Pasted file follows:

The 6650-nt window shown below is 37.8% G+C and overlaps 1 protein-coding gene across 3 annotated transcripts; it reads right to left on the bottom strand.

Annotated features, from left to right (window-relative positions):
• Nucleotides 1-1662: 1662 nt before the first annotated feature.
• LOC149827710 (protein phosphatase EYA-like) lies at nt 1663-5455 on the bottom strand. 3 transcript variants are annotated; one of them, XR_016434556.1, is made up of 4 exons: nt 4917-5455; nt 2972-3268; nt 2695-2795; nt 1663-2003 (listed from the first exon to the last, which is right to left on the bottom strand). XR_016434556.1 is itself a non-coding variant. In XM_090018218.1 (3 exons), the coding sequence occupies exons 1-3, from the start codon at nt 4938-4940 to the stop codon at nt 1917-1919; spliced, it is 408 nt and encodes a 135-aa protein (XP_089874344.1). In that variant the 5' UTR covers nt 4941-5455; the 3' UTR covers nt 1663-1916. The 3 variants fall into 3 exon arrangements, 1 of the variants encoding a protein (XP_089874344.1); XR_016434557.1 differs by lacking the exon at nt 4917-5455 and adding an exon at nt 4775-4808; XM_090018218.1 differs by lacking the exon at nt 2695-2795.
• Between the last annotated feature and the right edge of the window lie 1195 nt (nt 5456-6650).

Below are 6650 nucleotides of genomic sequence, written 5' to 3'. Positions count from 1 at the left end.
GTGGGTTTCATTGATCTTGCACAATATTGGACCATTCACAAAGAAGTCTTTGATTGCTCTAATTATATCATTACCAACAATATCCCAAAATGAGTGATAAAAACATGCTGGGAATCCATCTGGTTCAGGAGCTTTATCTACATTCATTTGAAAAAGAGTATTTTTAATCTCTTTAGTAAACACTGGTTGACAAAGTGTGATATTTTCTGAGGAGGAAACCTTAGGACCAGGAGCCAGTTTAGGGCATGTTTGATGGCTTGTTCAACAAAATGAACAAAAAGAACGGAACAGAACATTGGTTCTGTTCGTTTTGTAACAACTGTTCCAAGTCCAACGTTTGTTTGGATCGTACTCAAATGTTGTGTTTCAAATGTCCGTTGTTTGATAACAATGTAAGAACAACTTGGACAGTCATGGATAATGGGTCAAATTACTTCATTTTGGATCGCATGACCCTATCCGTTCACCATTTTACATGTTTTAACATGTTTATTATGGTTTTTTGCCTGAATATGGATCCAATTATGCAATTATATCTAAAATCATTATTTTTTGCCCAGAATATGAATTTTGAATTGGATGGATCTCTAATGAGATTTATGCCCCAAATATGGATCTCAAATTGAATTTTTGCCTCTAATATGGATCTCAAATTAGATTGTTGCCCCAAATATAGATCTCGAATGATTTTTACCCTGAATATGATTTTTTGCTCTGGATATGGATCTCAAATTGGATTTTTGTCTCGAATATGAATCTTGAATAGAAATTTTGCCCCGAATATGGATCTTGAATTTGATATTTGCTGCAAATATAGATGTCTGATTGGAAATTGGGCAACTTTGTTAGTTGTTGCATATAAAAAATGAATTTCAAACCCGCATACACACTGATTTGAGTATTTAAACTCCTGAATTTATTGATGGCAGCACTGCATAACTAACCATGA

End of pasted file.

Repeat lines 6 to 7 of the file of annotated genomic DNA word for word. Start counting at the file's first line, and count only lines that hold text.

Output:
Below are 6650 nucleotides of genomic sequence, written 5' to 3'. Positions count from 1 at the left end.
GTGGGTTTCATTGATCTTGCACAATATTGGACCATTCACAAAGAAGTCTTTGATTGCTCTAATTATATCATTACCAACAATATCCCAAAATGAGTGATAAAAACATGCTGGGAATCCATCTGGTTCAGGAGCTTTATCTACATTCATTTGAAAAAGAGTATTTTTAATCTCTTTAGTAAACACTGGTTGACAAAGTGTGATATTTTCTGAGGAGGAAACCTTAGGACCAGGAGCCAGTTTAGGGCATGTTTGATGGCTTGTTCAACAAAATGAACAAAAAGAACGGAACAGAACATTGGTTCTGTTCGTTTTGTAACAACTGTTCCAAGTCCAACGTTTGTTTGGATCGTACTCAAATGTTGTGTTTCAAATGTCCGTTGTTTGATAACAATGTAAGAACAACTTGGACAGTCATGGATAATGGGTCAAATTACTTCATTTTGGATCGCATGACCCTATCCGTTCACCATTTTACATGTTTTAACATGTTTATTATGGTTTTTTGCCTGAATATGGATCCAATTATGCAATTATATCTAAAATCATTATTTTTTGCCCAGAATATGAATTTTGAATTGGATGGATCTCTAATGAGATTTATGCCCCAAATATGGATCTCAAATTGAATTTTTGCCTCTAATATGGATCTCAAATTAGATTGTTGCCCCAAATATAGATCTCGAATGATTTTTACCCTGAATATGATTTTTTGCTCTGGATATGGATCTCAAATTGGATTTTTGTCTCGAATATGAATCTTGAATAGAAATTTTGCCCCGAATATGGATCTTGAATTTGATATTTGCTGCAAATATAGATGTCTGATTGGAAATTGGGCAACTTTGTTAGTTGTTGCATATAAAAAATGAATTTCAAACCCGCATACACACTGATTTGAGTATTTAAACTCCTGAATTTATTGATGGCAGCACTGCATAACTAACCATGA